• In the comics the character of Jubilation "Jubilee" Lee is Asian, but in this movie she is Caucasian, yet they still left her with that very Asian last name.
• Doctor Tresh compares his “Dream Machine” to the ability of Freddy Krueger’s dream walking in Nightmare on Elm Street movies, but his intent is not to kill the dreamer but to influence their spending habits, making this movie the grandfather to Christopher Nolan’s Inception.
• Tresh uses his mind-controlling device to send his boss running out the window, which couldn’t have been more of a lift from Batman Forever if Mat Frewer had started screaming “Riddle me this!”
• I’m all for comic book accuracy when translating superhero costumes to live-action but having your school headmistress look like an actual mistress seems a tad odd.


“Today we will be discussing sex education and the role of the dominatrix.”

Where the film really drops the ball isn’t just in its failure to depict mutant powers in any believable fashion, which they fail in that area rather spectacularly, what really kills the film is its complete lack of a consistent tone as in one moment we’ll be suffering through your standard high school teen angst, amped up by a little mutant drama - though with very little on-screen mutant power displayed - and with a dash of Ferris Bueller’s Day Off style comedy, then in the next moment we get Matt Frewer’s mad scientist threatening to mind-rape a teenage girl every night in her dreams if he doesn’t get his way. If I have to tell you that Matt Frewer licking a girl’s face in a dream world doesn’t belong in this movie then you are in a greater need of therapy than he is.


This joins my list of things I didn’t need to see.

We can be grateful that this low-rent X-Men movie was mostly forgotten because if the stench of this production had lingered the Bryan Singer X-Men films may have never been greenlit and without that success, the Sony Spider-Man movies could also have failed to materialize, so the very existences of the Marvel Cinematic Universe may owe itself partly to the complete non-entity that was Generation X, and sure, that may be a little hyperbolic but this is only to highlight just how bad this made-for-television movie actually was because neither Finola Hughes, in white latex hooker boots, nor Matt Frewer channelling Jim Carrey from Batman Forever, was going to save this film from the dustbin of comic book movie history, of course, this would be far from the last time a studio would screw up teen mutants.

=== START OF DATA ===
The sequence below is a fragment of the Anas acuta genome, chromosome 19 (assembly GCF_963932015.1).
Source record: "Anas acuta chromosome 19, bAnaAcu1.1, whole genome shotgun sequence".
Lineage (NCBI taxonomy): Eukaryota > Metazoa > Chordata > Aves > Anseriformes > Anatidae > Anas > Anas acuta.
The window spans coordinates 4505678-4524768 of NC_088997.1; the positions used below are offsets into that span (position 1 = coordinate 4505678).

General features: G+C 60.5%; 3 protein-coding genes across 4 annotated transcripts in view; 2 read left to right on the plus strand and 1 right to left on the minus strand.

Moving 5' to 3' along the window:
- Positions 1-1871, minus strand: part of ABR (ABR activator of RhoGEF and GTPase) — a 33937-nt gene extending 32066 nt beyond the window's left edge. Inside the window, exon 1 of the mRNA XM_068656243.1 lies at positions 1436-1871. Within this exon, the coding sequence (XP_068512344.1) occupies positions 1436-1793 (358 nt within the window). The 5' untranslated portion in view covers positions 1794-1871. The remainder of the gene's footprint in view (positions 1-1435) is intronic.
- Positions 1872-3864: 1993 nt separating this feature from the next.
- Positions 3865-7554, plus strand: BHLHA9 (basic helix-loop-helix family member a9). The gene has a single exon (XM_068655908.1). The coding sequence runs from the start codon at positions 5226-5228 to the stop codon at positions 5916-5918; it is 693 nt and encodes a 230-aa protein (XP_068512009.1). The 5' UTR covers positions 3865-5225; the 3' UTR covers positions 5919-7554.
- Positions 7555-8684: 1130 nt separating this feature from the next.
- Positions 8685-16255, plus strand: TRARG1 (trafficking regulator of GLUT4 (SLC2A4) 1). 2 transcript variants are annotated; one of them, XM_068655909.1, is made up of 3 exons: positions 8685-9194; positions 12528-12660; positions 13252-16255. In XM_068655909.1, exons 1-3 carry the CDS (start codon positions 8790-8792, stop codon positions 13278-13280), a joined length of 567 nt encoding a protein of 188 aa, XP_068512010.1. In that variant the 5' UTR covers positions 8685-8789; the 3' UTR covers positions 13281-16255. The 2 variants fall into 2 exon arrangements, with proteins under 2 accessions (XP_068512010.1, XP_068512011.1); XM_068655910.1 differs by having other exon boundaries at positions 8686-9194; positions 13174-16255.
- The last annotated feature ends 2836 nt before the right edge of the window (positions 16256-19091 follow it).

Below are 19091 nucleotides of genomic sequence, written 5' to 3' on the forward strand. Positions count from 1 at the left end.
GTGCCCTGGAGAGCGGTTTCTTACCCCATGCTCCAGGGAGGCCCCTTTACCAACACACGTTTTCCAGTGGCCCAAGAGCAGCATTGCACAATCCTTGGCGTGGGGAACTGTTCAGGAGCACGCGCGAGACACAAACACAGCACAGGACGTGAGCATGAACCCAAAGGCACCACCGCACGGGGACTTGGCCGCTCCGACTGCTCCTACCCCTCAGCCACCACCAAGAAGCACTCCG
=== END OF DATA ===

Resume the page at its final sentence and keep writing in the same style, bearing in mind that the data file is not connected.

Note: Fox would take another crack at the teen mutant genre with the 2020 movie New Mutants and while that film had some decent special effects on display the story, once again, failed to deliver anything remotely entertaining.

Thursday, September 15, 2022

The Fantastic Four (1994) – Review

One of the most notorious films to “never happen” would be Roger Corman’s low-budget comic book adaptation of The Fantastic Four, a film that was never intended to see the light of day as it existed for the sole purpose of co-executive producer Bernd Eichinger retaining the Fantastic Four film rights and keeping them in his greedy little hands, sadly, this was a piece of information the bulk of the people involved in this production were unaware of.

Many people wonder at what point Roger Corman became aware of Bernd Eichinger’s plan of creating a film with no intention of ever releasing it, and I question anyone who wouldn't be suspicious of making a movie based on something like the Fantastic Four for a paltry million dollars as that is rather ludicrous but as Corman was the king of low-budget filmmaking he could have seen this simply as a challenge. What cannot be denied is the lack of thought put into this production from the outset because no matter how little money was spent the problems really began at the script stage. Stan Lee and Jack Kirby’s comic was released to the world back in 1961, with its target audience consisting mostly of children under ten, and thus the premise of a scientist bringing his best friend, his girlfriend, and her teen brother into space in an untested craft probably made sense, but that was something that desperately needed updating if you didn’t want your film laughed out of the theatre.